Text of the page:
For nearly two decades, the Stanley Cup Playoffs and the Pittsburgh Penguins have been synonymous — until now.
On Wednesday night, the Penguins were eliminated from contention for the playoffs and for the first time since 2006, Pittsburgh won’t be in the dance.
And with that, the Penguins 16-season playoff streak comes to an end.— Pittsburgh Penguins (@penguins) April 13, 2023
It’s been quite the run for the Penguins, experiencing the highest of highs in Stanley Cup victories and the lowest of lows when falling short of that goal.
Here’s to the memories over the years.
2007 - A group of kids growing up fast
The young, upstart Penguins led by new NHL superstars Sidney Crosby, Evgeni Malkin, and Jordan Staal made a name for themselves, but were quickly humbled by the veteran-led Ottawa Senators, quickly dispatched in five games.
You could get the sense, though, that the Penguins learned a lot from those five games and it would light a fire in the team moving forward.
2008 - A taste of playoff success
A year later, the Penguins were back in the postseason and they sure seemed like they were out for revenge. They swept the Senators and Gary Roberts became a legend.
They quickly dispatched the Rangers and Marian Hossa brought down the house at Mellon Arena.
They brushed aside the Flyers and Evgeni Malkin was featured in one of the funniest moments of this era of Penguins hockey.
But then the team ran into a buzzsaw in the Detroit Red Wings.
Yet again, the team sure seemed to learn a lot from the loss in the Cup Final, and by this point, the fanbase was so juiced over playoff success, there was no looking back.
2009 - Getting over the hump
The following year was about flipping the script and becoming champions. Kris Letang scored one of the biggest playoff goals in Penguins history en route to the Stanley Cup Final.
Once again it was the Red Wings. A battle of seven games.
And someone needing to become a hero. That someone was Max Talbot.
Champions live forever.
2010 - A disappointing first-round exit
It’s hard to defend a title in sports. It seems particularly hard in the NHL, where being a repeat champion is a rarity.
The Penguins proved that in 2010, when they were upset by the Canadiens, with an extra-poor showing in the final game at the Mellon Arena.
2011 - An injury-riddled season comes to an end
Between Sidney Crosby’s concussion issues and Evgeni Malkin blowing out his knee, the Penguins’ season felt borderline cursed, but the team still found a way to make the playoffs.
There was no lightning in a bottle to be found, however, as the team lost a Game 7 at home for the second year in a row.
2012 - The circus that made headlines
No words necessary here.
2013 - Expectations leading to a letdown
When you load up at the trade deadline and add players like Jarome Iginla, Brenden Morrow, and Douglas Murray to an already powerful roster, you hope for big things.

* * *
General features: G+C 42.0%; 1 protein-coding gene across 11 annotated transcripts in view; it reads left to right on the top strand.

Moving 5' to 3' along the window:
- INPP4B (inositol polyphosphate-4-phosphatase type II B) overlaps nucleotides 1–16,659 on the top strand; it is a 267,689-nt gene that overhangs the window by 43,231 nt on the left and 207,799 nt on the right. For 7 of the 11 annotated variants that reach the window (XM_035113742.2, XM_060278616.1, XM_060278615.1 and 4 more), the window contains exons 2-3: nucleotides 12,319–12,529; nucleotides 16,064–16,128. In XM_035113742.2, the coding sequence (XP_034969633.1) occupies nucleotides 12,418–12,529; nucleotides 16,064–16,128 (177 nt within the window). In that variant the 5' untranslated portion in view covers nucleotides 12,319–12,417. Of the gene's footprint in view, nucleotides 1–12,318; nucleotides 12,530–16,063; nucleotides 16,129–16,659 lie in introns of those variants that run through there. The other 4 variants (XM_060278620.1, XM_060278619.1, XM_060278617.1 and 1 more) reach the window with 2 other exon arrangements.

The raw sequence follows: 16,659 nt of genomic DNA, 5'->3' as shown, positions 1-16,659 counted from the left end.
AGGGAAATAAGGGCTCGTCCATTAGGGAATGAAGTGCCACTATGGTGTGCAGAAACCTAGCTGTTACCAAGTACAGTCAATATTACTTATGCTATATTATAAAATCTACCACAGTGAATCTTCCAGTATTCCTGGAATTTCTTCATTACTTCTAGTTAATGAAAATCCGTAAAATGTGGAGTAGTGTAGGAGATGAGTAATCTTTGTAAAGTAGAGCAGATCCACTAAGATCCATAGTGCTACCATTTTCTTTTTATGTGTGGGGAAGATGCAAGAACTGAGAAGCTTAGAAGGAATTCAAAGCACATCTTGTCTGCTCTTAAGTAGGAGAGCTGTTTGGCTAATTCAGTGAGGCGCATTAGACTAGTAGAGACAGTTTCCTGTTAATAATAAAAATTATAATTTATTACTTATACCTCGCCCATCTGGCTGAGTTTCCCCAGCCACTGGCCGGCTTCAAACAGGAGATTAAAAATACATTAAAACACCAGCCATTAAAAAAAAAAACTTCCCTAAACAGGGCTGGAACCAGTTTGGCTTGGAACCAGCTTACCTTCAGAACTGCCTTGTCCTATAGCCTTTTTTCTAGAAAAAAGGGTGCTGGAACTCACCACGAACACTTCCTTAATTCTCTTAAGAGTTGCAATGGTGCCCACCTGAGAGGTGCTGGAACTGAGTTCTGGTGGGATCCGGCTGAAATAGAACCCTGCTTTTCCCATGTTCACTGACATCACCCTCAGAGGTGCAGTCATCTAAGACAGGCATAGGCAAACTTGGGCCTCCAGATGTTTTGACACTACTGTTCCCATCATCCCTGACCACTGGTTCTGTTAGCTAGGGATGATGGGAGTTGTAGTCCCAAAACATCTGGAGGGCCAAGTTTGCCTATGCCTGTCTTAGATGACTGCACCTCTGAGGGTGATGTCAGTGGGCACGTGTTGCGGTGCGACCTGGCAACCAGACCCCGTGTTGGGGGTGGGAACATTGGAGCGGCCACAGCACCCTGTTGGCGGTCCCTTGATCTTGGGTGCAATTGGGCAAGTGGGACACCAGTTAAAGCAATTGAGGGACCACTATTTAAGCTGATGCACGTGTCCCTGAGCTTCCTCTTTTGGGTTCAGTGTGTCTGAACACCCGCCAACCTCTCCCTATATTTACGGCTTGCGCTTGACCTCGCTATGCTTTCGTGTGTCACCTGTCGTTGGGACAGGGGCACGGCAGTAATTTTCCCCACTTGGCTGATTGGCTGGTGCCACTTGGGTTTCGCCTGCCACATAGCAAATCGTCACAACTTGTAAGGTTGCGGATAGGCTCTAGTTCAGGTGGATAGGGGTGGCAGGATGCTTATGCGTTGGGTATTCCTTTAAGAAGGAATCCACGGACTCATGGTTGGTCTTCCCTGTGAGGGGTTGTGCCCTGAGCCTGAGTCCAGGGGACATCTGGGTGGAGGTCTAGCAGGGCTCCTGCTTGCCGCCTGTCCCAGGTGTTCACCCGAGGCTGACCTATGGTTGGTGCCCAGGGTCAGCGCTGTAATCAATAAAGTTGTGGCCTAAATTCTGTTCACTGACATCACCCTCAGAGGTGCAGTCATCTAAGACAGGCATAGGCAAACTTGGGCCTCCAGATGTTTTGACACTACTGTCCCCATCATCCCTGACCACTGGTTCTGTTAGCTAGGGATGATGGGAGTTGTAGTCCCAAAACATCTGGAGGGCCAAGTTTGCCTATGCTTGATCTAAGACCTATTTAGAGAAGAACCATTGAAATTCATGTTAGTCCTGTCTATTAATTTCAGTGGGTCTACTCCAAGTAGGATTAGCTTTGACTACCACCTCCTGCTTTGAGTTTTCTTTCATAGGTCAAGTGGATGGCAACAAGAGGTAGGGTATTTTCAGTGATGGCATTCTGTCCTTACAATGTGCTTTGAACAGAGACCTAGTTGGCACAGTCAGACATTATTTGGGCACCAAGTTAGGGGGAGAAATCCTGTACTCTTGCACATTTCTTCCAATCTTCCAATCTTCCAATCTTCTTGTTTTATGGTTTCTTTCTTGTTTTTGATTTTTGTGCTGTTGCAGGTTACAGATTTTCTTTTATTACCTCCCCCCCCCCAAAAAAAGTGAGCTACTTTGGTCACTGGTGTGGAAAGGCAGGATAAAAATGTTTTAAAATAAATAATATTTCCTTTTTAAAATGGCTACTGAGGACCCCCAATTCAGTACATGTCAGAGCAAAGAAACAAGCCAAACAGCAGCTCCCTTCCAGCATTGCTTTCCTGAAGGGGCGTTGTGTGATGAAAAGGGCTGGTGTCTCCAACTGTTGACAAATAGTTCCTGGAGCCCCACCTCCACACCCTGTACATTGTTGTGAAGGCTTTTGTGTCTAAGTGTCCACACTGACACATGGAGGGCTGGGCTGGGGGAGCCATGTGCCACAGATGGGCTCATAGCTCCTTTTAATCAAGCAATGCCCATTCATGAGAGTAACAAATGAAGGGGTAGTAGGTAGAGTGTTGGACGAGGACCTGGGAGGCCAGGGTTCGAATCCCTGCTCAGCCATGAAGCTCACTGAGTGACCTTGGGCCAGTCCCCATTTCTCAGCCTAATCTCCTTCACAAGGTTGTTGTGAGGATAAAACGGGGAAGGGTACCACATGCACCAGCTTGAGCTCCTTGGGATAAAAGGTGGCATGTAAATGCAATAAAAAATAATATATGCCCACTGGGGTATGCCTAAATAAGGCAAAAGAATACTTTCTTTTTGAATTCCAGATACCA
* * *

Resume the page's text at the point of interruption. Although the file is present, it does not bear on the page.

The Penguins steamrolled their way into the Eastern Conference Final — and then scored 3 goals in 4 games en route to being swept.
2014 - Letting a lead slip away
In 2012 and 2013, it felt the beginning of the end for Dan Bylsma.
The 2014 series against the Rangers sealed it with a come-from-behind series win after the Pens led 3-1, losing in Game 7 at home.
2015 - Stumbling into the postseason
It was Mike Johnston’s only full season as the Pens’ head coach, and it was a forgettable one. The Penguins lacked an identity and limped their way into the postseason before being quickly dispatched again by the Rangers, this time in 5 games.
2016 - Back at the top of the mountain
A coaching change. Lots of trades and shuffling. Kessel to Pittsburgh. The HBK Line.
2017 - Back-to-back champs
For the first time in nearly 20 years, the NHL has a back-to-back champion.
2018 - A threepeat wasn’t in the cards
Winning two Stanley Cup titles in a row is hard. Winning three in a row would’ve put the Penguins into even more exclusive company.
But it wasn’t meant to be. It felt like fate that the Capitals, who the Penguins needed to beat en route to both titles in 2016 and 2017, would be the ones to stop their rival.
2019 - Swept away
Back into the postseason looking to run it back after falling short in 2018, the Penguins did anything but run it back.
It was an utter disappointment, swept in 4 games.
2020 - The quarantine Cup
A weird season, obviously, for everyone. From the league shutting down due to the COVID-19 pandemic to restarting late in the summer and playing in the bubble in Toronto.
It was fitting, in a way, for the Penguins to lose on Crosby’s birthday, the only time the team will get a chance to play in August.
2021 - Another loss to the Islanders
Back on a normal schedule and again it’s the New York Islanders.
It felt like the Penguins continually got in their own way in this series, highlighted especially by the giveaway from Tristan Jarry in Game 5, when the Penguins had a chance to take a stranglehold on the series.
2022 - A series lead let slip away....again
A banged up Penguins team with low expectations against a very good Rangers team? We’ve seen this before.
Enter Louis Domingue with spicy pork and broccoli and a marathon overtime game.
Once again, the Penguins would take a 3-1 series lead, but just couldn’t get it done and close things out. 5 minutes away from closing out the series and moving onto the second round — but the Rangers had other ideas.
So, what’s next for the Penguins? Will there be a coaching change? A management change? Changes to the roster? None of the above? All of the above?
Questions will become answers soon enough, but for now, thanks for 16 years of memories.